LDH is typically prepared by placing two mixed oxides in an autoclave with deionized water (DI) at 140 °C for several days [33]. Consequently, the main advantages of hydrothermal synthesis are a completely crystalline structure, obviously layered structure, and uniform grain size distribution of LDH [34]. However, it is worth noting that this method is suitable for use at high temperatures.

2.2.4. Urea Hydrolysis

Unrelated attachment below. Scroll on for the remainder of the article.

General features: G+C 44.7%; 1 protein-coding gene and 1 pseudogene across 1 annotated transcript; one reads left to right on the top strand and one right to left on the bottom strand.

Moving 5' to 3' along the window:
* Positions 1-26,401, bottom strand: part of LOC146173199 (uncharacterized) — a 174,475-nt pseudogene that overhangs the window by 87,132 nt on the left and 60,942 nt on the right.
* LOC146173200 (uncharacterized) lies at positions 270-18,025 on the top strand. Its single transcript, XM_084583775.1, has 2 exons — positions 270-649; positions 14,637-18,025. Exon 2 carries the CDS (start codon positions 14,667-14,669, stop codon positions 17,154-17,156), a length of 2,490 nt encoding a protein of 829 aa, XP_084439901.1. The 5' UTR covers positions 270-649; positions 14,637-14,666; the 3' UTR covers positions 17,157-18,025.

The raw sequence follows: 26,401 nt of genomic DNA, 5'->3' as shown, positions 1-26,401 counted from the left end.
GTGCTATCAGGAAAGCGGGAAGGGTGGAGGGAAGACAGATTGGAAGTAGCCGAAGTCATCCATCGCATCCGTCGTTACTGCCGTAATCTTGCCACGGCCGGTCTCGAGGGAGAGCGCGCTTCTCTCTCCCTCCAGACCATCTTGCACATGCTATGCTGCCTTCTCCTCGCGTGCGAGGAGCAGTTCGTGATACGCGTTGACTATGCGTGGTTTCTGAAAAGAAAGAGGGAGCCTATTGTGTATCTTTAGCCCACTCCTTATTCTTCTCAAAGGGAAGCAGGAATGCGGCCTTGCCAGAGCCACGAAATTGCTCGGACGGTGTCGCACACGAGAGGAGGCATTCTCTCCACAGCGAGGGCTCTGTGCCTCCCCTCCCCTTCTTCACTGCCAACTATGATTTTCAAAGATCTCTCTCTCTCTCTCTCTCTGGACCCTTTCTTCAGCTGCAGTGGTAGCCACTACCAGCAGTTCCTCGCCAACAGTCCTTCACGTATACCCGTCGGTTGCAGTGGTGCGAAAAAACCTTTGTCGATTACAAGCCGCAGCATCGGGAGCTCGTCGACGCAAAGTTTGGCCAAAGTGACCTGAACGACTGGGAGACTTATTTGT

Urea is a kind of base with high solubility in water; it is easy to control the hydrolysis rate. It can generate ammonium hydroxide by hydrolysis in water, while CO32 generated by hydrolysis can be used as interlayer anion for the synthesis of LDH in alkaline environment [35]. By controlling the hydrothermal conditions, Hibino et al. [36] synthesized Mg–Al LDH on Mg alloy using urea hydrolysis reaction. The advantage of this method is that the synthesized LDH has a high crystallization and large volume. However, when the Mg/Al ratio of the product in the initial solution with high concentration of metal ions reaches about two, the by-product will be produced, which means that there are the hydrated magnesium hydroxide phases. Zeng et al. [37] used the urea hydrolysis method to grow nano-sized LDH conversion films in-situ on AZ31 alloy. As shown in Figure 5, the dissolved Mg2+ in the precursor membrane is composed of MgCO3 and Mg5(CO3)4(OH)2·4H2O based on the mechanism of membrane formation. Secondly, the precursor is converted to crystallized Mg(OH)2 under alkaline conditions. In the end, a more stable LDH structure with Al3+ in place of Mg2+ in Mg(OH)2 was obtained. It was found that the nanostructure and ion exchange capacity of LDH can dramatically improve the corrosion protection of the AZ31 alloy.